2. Jim Says:

    I lived in D.C. for a few months as a kid and visited several times. My dad taught political science, and the college he was at had a D.C. semester, so every three years he’d relocate to D.C. for a few months. Sometimes we’d go with him.

    We mostly used the Metro for getting around there too, but sometimes you have to use a car because the Metro doesn’t go everywhere.

  3. Lanir Says:

    My eyes glazed over but that’s okay. :) I’ve been to D.C. as a kid but it was just a visit. I also geographically challenged (a nice way of saying I get lost easily). Thought it would be worthwile to say the descriptions still worked for me. I kind of had a rough sketch of what their surroundings were like the whole time.

  4. Jim Says:

    Lanir: I hope your eyes didn’t actually glaze over. I try to make descriptions as short as they can be while still getting the point across.

    I sometimes think I lose a bit of local color that way, but when writing on the internet, I suspect I’ll lose people with long descriptions.

  5. Psycho Gecko Says:

    Yeah, a lot of the directions were fairly meaningless to me. I mean, I’ve heard of K street, but the closest I’ve ever been to DC involved finding mini nukes in the irradiated ruins of the White House after shooting at ghouls and super mutants.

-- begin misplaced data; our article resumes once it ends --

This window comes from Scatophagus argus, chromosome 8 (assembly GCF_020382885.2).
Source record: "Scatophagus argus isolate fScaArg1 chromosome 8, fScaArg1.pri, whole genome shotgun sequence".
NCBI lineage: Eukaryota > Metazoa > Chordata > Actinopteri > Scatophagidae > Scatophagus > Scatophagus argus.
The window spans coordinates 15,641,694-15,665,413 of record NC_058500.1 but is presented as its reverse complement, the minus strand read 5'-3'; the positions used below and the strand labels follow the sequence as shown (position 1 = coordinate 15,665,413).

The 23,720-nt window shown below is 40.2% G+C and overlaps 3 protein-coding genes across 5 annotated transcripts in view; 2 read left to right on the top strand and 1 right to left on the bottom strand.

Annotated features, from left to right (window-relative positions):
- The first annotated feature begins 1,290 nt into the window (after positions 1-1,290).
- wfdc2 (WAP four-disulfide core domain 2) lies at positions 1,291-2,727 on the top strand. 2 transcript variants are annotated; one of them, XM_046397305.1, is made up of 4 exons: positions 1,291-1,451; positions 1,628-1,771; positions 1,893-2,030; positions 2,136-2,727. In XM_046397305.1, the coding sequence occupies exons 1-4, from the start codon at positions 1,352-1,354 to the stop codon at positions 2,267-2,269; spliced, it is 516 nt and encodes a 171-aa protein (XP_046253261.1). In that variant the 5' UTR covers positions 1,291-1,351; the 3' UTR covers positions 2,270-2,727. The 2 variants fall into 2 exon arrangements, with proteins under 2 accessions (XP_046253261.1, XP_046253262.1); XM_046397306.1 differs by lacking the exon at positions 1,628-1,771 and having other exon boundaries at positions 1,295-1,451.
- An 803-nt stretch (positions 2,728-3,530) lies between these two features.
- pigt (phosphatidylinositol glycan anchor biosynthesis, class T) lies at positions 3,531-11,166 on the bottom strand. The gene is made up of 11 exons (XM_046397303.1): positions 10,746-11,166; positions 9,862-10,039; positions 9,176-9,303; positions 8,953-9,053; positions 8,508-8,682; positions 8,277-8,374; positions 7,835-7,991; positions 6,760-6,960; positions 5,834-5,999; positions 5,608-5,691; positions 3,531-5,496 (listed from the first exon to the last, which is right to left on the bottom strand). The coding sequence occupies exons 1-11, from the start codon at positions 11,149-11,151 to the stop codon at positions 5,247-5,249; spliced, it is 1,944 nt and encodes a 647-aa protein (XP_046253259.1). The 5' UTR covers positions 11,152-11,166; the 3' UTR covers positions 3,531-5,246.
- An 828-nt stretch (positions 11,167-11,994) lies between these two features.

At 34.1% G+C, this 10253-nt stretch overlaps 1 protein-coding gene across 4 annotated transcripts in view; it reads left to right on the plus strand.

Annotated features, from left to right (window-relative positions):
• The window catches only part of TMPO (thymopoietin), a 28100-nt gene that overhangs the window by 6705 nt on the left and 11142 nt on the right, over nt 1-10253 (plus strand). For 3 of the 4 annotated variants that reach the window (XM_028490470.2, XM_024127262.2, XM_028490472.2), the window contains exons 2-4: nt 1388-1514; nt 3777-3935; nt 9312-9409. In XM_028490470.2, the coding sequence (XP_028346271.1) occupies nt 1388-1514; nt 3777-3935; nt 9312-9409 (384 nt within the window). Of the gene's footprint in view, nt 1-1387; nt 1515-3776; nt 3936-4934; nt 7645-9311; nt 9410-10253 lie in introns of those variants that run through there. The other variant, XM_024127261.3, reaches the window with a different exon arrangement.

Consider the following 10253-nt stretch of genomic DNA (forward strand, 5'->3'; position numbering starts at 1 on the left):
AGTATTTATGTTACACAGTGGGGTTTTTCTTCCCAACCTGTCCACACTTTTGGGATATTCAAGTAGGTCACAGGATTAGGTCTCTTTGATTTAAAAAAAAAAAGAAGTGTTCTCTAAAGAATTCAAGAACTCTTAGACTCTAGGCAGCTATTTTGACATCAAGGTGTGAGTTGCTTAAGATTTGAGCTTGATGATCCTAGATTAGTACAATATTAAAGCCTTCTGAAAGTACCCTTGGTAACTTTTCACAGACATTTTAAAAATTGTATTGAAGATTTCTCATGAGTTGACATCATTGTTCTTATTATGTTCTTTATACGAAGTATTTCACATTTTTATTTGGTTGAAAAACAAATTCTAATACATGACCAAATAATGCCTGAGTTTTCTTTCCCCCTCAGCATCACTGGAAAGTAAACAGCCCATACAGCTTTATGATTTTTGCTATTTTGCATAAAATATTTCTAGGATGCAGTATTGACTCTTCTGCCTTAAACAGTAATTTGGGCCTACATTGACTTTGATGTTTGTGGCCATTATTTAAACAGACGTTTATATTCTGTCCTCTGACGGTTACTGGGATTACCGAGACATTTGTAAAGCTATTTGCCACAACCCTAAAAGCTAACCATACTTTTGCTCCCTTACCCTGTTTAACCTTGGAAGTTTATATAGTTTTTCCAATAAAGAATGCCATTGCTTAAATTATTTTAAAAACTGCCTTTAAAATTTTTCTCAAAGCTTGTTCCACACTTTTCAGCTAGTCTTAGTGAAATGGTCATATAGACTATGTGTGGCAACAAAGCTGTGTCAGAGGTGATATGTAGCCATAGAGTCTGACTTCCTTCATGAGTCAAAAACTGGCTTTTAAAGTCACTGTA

Not too hard to get a hold of the U.S.’s nukes, all things considered. The nuclear football is strapped to an agent, but there have been times when people have left the poor fellow and the suitcase that gives access to our nukes in other places before. Like around the UN. Just drove off and forgot him. Then there’s the one time a president realized he didn’t know where his half of some sort of access thingy to it was. Hopefully they secure things a little better in this sort of superhero universe. If I were them, I’d have an entire superteam dedicated to defending the nuclear football. I’m torn between calling them the Patriots, the Nationals, or the Jets.

  6. SilasCova Says:

    I kinda glazed over the directions as well. But it didn’t detract from the story. I tend to glaze over most directions in anything I read really. Except in Neverwhere, because the setting and directions are the real character of the book lol